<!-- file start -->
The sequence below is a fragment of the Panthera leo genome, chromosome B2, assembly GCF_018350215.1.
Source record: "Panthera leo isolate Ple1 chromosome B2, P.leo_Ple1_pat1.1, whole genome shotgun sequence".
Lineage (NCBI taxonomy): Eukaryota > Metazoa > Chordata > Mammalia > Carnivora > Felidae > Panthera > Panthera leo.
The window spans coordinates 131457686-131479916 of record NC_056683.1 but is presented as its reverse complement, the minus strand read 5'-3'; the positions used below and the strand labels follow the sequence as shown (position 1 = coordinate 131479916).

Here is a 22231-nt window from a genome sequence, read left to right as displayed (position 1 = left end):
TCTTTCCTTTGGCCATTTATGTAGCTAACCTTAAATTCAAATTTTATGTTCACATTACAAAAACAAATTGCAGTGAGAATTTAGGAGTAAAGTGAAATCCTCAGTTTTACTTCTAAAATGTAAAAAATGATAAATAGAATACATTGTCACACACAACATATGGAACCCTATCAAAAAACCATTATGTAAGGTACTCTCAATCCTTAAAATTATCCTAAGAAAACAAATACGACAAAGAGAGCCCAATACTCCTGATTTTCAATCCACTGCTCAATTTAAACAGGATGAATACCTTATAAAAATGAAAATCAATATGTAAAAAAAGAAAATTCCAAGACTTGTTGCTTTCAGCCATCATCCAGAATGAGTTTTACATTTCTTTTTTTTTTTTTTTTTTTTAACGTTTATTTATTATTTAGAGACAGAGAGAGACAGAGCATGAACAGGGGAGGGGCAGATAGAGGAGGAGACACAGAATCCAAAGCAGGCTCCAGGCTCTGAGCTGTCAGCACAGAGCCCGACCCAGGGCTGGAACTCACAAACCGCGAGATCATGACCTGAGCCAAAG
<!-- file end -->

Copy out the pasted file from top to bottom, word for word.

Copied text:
The sequence below is a fragment of the Panthera leo genome, chromosome B2, assembly GCF_018350215.1.
Source record: "Panthera leo isolate Ple1 chromosome B2, P.leo_Ple1_pat1.1, whole genome shotgun sequence".
Lineage (NCBI taxonomy): Eukaryota > Metazoa > Chordata > Mammalia > Carnivora > Felidae > Panthera > Panthera leo.
The window spans coordinates 131457686-131479916 of record NC_056683.1 but is presented as its reverse complement, the minus strand read 5'-3'; the positions used below and the strand labels follow the sequence as shown (position 1 = coordinate 131479916).

Here is a 22231-nt window from a genome sequence, read left to right as displayed (position 1 = left end):
TCTTTCCTTTGGCCATTTATGTAGCTAACCTTAAATTCAAATTTTATGTTCACATTACAAAAACAAATTGCAGTGAGAATTTAGGAGTAAAGTGAAATCCTCAGTTTTACTTCTAAAATGTAAAAAATGATAAATAGAATACATTGTCACACACAACATATGGAACCCTATCAAAAAACCATTATGTAAGGTACTCTCAATCCTTAAAATTATCCTAAGAAAACAAATACGACAAAGAGAGCCCAATACTCCTGATTTTCAATCCACTGCTCAATTTAAACAGGATGAATACCTTATAAAAATGAAAATCAATATGTAAAAAAAGAAAATTCCAAGACTTGTTGCTTTCAGCCATCATCCAGAATGAGTTTTACATTTCTTTTTTTTTTTTTTTTTTTTAACGTTTATTTATTATTTAGAGACAGAGAGAGACAGAGCATGAACAGGGGAGGGGCAGATAGAGGAGGAGACACAGAATCCAAAGCAGGCTCCAGGCTCTGAGCTGTCAGCACAGAGCCCGACCCAGGGCTGGAACTCACAAACCGCGAGATCATGACCTGAGCCAAAG